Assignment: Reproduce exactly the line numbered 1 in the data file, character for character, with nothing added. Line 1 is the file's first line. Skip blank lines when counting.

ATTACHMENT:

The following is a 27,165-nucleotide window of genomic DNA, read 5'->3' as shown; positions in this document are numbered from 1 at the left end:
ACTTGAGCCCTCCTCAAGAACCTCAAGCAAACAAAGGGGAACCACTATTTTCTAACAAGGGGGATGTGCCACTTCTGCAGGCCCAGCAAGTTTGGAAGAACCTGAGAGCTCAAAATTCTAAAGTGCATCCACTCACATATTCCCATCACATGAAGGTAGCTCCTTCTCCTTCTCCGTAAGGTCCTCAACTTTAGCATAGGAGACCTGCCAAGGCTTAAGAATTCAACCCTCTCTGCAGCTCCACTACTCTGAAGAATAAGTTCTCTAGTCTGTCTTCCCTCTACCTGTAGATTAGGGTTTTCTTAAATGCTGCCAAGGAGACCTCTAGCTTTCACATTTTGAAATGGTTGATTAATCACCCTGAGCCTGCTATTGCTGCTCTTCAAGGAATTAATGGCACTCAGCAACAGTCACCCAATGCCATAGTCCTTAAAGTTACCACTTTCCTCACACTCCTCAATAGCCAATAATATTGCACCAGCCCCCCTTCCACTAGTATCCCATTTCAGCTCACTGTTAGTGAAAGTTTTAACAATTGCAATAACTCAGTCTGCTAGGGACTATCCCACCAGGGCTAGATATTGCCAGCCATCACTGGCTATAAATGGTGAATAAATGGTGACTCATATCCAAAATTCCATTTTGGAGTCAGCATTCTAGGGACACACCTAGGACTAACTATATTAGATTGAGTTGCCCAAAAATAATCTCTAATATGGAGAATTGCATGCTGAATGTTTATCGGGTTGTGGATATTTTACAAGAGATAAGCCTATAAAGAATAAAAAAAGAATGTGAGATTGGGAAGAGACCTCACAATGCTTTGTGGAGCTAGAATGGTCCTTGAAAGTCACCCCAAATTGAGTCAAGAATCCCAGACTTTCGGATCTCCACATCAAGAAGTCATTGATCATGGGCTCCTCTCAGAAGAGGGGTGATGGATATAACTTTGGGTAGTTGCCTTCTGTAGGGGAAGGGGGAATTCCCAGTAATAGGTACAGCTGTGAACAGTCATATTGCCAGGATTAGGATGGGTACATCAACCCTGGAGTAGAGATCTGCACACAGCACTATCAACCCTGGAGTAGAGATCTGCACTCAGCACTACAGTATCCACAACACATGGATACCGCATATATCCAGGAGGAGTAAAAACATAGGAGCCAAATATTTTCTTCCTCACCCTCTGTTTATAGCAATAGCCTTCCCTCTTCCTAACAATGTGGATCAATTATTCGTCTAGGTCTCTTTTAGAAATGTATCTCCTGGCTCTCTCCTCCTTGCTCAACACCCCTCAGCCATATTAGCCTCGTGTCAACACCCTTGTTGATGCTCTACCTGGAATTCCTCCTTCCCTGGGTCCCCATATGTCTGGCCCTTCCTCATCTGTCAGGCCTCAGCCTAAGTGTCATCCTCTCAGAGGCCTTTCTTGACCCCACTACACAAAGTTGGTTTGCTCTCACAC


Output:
The following is a 27,165-nucleotide window of genomic DNA, read 5'->3' as shown; positions in this document are numbered from 1 at the left end: